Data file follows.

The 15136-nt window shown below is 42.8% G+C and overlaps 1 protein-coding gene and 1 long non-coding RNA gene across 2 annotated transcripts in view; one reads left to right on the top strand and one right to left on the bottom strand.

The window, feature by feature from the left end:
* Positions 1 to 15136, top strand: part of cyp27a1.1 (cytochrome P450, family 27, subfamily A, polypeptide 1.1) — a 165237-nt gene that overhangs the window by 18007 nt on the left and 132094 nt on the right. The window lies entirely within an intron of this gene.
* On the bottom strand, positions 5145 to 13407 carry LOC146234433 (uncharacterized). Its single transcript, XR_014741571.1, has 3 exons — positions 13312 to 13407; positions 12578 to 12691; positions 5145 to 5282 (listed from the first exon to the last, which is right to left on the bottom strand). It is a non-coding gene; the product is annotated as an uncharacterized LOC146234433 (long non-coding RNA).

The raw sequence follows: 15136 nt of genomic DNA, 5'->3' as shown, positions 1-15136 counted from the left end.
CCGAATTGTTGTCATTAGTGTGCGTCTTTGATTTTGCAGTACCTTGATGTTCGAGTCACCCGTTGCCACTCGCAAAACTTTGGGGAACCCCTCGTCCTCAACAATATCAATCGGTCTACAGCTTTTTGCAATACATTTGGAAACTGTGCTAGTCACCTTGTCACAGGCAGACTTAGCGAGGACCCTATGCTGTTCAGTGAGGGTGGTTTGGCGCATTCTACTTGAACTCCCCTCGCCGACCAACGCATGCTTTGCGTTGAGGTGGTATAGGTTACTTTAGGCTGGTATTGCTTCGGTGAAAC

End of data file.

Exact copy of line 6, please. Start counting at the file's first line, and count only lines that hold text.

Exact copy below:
CCGAATTGTTGTCATTAGTGTGCGTCTTTGATTTTGCAGTACCTTGATGTTCGAGTCACCCGTTGCCACTCGCAAAACTTTGGGGAACCCCTCGTCCTCAACAATATCAATCGGTCTACAGCTTTTTGCAATACATTTGGAAACTGTGCTAGTCACCTTGTCACAGGCAGACTTAGCGAGGACCCTATGCTGTTCAGTGAGGGTGGTTTGGCGCATTCTACTTGAACTCCCCTCGCCGACCAACGCATGCTTTGCGTTGAGGTGGTATAGGTTACTTTAGGCTGGTATTGCTTCGGTGAAAC